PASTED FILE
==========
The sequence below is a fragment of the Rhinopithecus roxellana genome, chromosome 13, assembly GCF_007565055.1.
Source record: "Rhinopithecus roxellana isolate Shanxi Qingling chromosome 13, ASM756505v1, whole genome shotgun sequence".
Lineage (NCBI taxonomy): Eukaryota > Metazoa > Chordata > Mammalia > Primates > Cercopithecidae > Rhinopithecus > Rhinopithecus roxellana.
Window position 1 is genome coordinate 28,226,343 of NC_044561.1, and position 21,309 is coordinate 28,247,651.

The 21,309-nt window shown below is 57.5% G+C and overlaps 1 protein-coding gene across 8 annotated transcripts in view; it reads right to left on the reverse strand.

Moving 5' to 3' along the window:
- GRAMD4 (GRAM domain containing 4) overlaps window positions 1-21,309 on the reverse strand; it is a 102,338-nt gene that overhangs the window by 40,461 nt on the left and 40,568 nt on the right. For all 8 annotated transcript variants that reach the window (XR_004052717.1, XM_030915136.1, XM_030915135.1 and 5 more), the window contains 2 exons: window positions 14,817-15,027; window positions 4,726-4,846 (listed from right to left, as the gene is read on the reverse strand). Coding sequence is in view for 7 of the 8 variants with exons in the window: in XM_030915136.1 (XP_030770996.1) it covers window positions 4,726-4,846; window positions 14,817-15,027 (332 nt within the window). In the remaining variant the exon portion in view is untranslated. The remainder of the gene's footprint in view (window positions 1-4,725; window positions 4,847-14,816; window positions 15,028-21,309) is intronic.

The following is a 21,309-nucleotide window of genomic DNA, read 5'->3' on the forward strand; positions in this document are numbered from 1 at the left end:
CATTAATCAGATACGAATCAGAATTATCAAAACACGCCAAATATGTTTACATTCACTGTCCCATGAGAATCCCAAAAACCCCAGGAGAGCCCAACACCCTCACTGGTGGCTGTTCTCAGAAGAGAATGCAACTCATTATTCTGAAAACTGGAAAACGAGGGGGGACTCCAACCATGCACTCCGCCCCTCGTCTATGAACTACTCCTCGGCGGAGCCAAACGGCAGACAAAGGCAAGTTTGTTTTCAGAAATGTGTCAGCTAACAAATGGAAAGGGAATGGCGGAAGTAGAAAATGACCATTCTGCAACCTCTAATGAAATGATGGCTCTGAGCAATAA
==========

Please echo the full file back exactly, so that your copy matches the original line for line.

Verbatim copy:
The sequence below is a fragment of the Rhinopithecus roxellana genome, chromosome 13, assembly GCF_007565055.1.
Source record: "Rhinopithecus roxellana isolate Shanxi Qingling chromosome 13, ASM756505v1, whole genome shotgun sequence".
Lineage (NCBI taxonomy): Eukaryota > Metazoa > Chordata > Mammalia > Primates > Cercopithecidae > Rhinopithecus > Rhinopithecus roxellana.
Window position 1 is genome coordinate 28,226,343 of NC_044561.1, and position 21,309 is coordinate 28,247,651.

The 21,309-nt window shown below is 57.5% G+C and overlaps 1 protein-coding gene across 8 annotated transcripts in view; it reads right to left on the reverse strand.

Moving 5' to 3' along the window:
- GRAMD4 (GRAM domain containing 4) overlaps window positions 1-21,309 on the reverse strand; it is a 102,338-nt gene that overhangs the window by 40,461 nt on the left and 40,568 nt on the right. For all 8 annotated transcript variants that reach the window (XR_004052717.1, XM_030915136.1, XM_030915135.1 and 5 more), the window contains 2 exons: window positions 14,817-15,027; window positions 4,726-4,846 (listed from right to left, as the gene is read on the reverse strand). Coding sequence is in view for 7 of the 8 variants with exons in the window: in XM_030915136.1 (XP_030770996.1) it covers window positions 4,726-4,846; window positions 14,817-15,027 (332 nt within the window). In the remaining variant the exon portion in view is untranslated. The remainder of the gene's footprint in view (window positions 1-4,725; window positions 4,847-14,816; window positions 15,028-21,309) is intronic.

The following is a 21,309-nucleotide window of genomic DNA, read 5'->3' on the forward strand; positions in this document are numbered from 1 at the left end:
CATTAATCAGATACGAATCAGAATTATCAAAACACGCCAAATATGTTTACATTCACTGTCCCATGAGAATCCCAAAAACCCCAGGAGAGCCCAACACCCTCACTGGTGGCTGTTCTCAGAAGAGAATGCAACTCATTATTCTGAAAACTGGAAAACGAGGGGGGACTCCAACCATGCACTCCGCCCCTCGTCTATGAACTACTCCTCGGCGGAGCCAAACGGCAGACAAAGGCAAGTTTGTTTTCAGAAATGTGTCAGCTAACAAATGGAAAGGGAATGGCGGAAGTAGAAAATGACCATTCTGCAACCTCTAATGAAATGATGGCTCTGAGCAATAA